Cannabis Law

Having served on the Health and Social Services committee continuously since 2004, I recognize the extreme harm that the use of alcohol in our state causes. Alcohol use beyond moderation causes loss of inhibition and promotes aggression, contributing greatly to domestic violence and to child abuse. Although I do not use marijuana, my experience with others who do is that they mellow-out and are not aggressive. Any conversion from the use of alcohol to cannabis I would see as a net positive to the social fabric.

For this reason I supported the Marijuana initiative in election debates in 2012.

The voters approved the initiative and we should listen to our constituents to implement the legalization in the most effective way. I see no necessity for a do-over vote when the industry has not even begun. The law gives local governments the ability, through local preferences to make individual policies, though if exercised on a broad scale it could circumvent the initiative intent.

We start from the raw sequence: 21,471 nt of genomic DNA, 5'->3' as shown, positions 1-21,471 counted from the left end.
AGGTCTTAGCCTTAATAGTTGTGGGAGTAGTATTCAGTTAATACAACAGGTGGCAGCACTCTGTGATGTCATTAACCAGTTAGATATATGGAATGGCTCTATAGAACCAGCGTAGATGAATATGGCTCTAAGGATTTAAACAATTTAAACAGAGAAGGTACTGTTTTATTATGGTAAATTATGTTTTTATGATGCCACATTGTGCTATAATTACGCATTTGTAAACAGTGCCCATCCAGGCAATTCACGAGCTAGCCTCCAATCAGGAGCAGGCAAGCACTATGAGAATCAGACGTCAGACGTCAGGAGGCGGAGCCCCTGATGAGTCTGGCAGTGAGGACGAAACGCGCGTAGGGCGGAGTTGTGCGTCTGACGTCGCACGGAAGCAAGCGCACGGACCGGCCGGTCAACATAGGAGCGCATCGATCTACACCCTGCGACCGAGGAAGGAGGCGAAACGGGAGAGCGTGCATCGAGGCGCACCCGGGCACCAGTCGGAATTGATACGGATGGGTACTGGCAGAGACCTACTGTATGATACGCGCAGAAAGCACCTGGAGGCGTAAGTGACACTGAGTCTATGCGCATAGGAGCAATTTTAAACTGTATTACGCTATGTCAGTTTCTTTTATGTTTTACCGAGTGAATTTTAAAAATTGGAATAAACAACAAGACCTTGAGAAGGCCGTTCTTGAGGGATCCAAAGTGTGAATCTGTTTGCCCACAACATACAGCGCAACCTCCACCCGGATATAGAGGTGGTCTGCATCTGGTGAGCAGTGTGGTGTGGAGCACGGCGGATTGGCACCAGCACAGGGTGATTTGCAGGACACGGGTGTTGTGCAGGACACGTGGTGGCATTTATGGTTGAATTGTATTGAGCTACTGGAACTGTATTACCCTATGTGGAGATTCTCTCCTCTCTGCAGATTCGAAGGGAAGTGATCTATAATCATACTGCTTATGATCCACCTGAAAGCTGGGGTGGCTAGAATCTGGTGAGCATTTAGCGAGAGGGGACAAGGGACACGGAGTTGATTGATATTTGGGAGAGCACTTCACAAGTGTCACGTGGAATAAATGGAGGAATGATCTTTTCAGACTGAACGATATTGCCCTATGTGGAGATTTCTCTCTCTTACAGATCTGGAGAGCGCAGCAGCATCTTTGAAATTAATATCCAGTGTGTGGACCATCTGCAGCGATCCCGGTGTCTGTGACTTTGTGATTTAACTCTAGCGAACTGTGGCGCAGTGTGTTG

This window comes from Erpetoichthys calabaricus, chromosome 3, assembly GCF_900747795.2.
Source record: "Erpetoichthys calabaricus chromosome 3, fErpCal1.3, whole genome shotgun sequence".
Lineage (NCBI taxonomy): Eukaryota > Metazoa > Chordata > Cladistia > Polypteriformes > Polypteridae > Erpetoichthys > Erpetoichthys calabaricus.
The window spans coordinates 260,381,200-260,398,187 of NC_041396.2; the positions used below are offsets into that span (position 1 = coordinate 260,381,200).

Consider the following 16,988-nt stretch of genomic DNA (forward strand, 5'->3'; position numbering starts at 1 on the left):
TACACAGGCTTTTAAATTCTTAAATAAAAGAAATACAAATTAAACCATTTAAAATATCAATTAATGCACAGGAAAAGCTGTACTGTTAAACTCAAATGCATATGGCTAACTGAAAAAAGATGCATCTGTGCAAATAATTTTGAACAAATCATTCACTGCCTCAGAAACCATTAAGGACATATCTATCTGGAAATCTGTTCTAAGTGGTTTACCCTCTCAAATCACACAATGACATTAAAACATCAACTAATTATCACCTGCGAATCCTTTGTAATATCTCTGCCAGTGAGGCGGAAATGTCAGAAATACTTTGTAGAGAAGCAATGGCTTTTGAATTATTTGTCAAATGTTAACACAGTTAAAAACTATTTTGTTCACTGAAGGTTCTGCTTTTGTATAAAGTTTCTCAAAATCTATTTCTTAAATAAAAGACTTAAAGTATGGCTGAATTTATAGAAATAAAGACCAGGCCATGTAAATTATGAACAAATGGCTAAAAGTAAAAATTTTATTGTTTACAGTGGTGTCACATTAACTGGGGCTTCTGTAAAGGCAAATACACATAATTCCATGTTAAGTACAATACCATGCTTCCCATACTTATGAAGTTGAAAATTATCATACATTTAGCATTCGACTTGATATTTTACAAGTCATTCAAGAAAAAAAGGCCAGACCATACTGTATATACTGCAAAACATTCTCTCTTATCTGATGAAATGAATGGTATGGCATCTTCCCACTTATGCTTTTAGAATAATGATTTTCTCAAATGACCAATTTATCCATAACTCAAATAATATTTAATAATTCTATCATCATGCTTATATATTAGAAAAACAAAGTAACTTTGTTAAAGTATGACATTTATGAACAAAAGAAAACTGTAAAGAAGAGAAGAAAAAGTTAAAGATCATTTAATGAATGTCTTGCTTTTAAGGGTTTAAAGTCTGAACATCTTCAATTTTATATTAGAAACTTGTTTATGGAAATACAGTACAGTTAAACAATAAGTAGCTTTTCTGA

I proposed an amendment in House Community and Regional Affairs committee to define cannabis clubs. This was based on information I had obtained at a seminar at the National Council of State Governments. If the intent was to have legal and defined quality of pot to replace black market untaxed pot, that only works is if there is a legal way to consume the product – thus my support for private clubs.

In all our hearings, edibles from concentrates seemed to be most complex and problematic. Therefore I introduced a bill to direct the board to focus on growing, testing, and sales, and delay the regulations for edibles for 6-months to a year. The ABC board assured us they could do the complete package, including edibles, on time. Therefore I did not attempt to move the bill.